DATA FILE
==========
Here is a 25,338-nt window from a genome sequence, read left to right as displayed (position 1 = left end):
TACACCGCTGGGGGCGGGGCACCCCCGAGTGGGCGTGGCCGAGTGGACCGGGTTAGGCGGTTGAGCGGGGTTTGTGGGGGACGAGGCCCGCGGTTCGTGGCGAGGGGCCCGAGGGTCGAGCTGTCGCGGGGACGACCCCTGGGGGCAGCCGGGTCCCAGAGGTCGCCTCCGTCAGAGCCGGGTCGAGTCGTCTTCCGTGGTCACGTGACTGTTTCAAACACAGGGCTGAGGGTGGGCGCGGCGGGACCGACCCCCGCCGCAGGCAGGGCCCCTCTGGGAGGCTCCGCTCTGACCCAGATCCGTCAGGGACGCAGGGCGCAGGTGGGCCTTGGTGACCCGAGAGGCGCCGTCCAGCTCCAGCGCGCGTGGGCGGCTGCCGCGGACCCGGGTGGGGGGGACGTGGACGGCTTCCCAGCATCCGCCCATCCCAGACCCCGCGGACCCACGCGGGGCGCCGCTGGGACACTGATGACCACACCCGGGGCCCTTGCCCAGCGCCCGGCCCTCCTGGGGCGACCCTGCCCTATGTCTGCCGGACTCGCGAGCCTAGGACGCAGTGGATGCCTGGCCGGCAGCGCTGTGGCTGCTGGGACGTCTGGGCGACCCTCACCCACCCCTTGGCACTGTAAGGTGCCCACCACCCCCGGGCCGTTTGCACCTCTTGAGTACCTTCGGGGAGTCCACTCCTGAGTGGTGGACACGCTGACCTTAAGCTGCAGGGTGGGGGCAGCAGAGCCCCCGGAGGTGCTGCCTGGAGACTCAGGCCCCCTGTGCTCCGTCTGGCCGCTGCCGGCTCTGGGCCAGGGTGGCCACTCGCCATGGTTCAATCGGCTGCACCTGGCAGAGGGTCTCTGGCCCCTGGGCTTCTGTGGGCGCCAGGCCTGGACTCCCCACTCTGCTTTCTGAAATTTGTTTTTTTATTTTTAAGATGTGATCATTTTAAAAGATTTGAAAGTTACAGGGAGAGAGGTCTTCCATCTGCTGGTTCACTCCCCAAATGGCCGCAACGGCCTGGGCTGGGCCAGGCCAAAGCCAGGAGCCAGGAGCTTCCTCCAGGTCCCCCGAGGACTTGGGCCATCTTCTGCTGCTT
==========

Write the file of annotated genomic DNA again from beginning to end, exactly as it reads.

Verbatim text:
Here is a 25,338-nt window from a genome sequence, read left to right as displayed (position 1 = left end):
TACACCGCTGGGGGCGGGGCACCCCCGAGTGGGCGTGGCCGAGTGGACCGGGTTAGGCGGTTGAGCGGGGTTTGTGGGGGACGAGGCCCGCGGTTCGTGGCGAGGGGCCCGAGGGTCGAGCTGTCGCGGGGACGACCCCTGGGGGCAGCCGGGTCCCAGAGGTCGCCTCCGTCAGAGCCGGGTCGAGTCGTCTTCCGTGGTCACGTGACTGTTTCAAACACAGGGCTGAGGGTGGGCGCGGCGGGACCGACCCCCGCCGCAGGCAGGGCCCCTCTGGGAGGCTCCGCTCTGACCCAGATCCGTCAGGGACGCAGGGCGCAGGTGGGCCTTGGTGACCCGAGAGGCGCCGTCCAGCTCCAGCGCGCGTGGGCGGCTGCCGCGGACCCGGGTGGGGGGGACGTGGACGGCTTCCCAGCATCCGCCCATCCCAGACCCCGCGGACCCACGCGGGGCGCCGCTGGGACACTGATGACCACACCCGGGGCCCTTGCCCAGCGCCCGGCCCTCCTGGGGCGACCCTGCCCTATGTCTGCCGGACTCGCGAGCCTAGGACGCAGTGGATGCCTGGCCGGCAGCGCTGTGGCTGCTGGGACGTCTGGGCGACCCTCACCCACCCCTTGGCACTGTAAGGTGCCCACCACCCCCGGGCCGTTTGCACCTCTTGAGTACCTTCGGGGAGTCCACTCCTGAGTGGTGGACACGCTGACCTTAAGCTGCAGGGTGGGGGCAGCAGAGCCCCCGGAGGTGCTGCCTGGAGACTCAGGCCCCCTGTGCTCCGTCTGGCCGCTGCCGGCTCTGGGCCAGGGTGGCCACTCGCCATGGTTCAATCGGCTGCACCTGGCAGAGGGTCTCTGGCCCCTGGGCTTCTGTGGGCGCCAGGCCTGGACTCCCCACTCTGCTTTCTGAAATTTGTTTTTTTATTTTTAAGATGTGATCATTTTAAAAGATTTGAAAGTTACAGGGAGAGAGGTCTTCCATCTGCTGGTTCACTCCCCAAATGGCCGCAACGGCCTGGGCTGGGCCAGGCCAAAGCCAGGAGCCAGGAGCTTCCTCCAGGTCCCCCGAGGACTTGGGCCATCTTCTGCTGCTT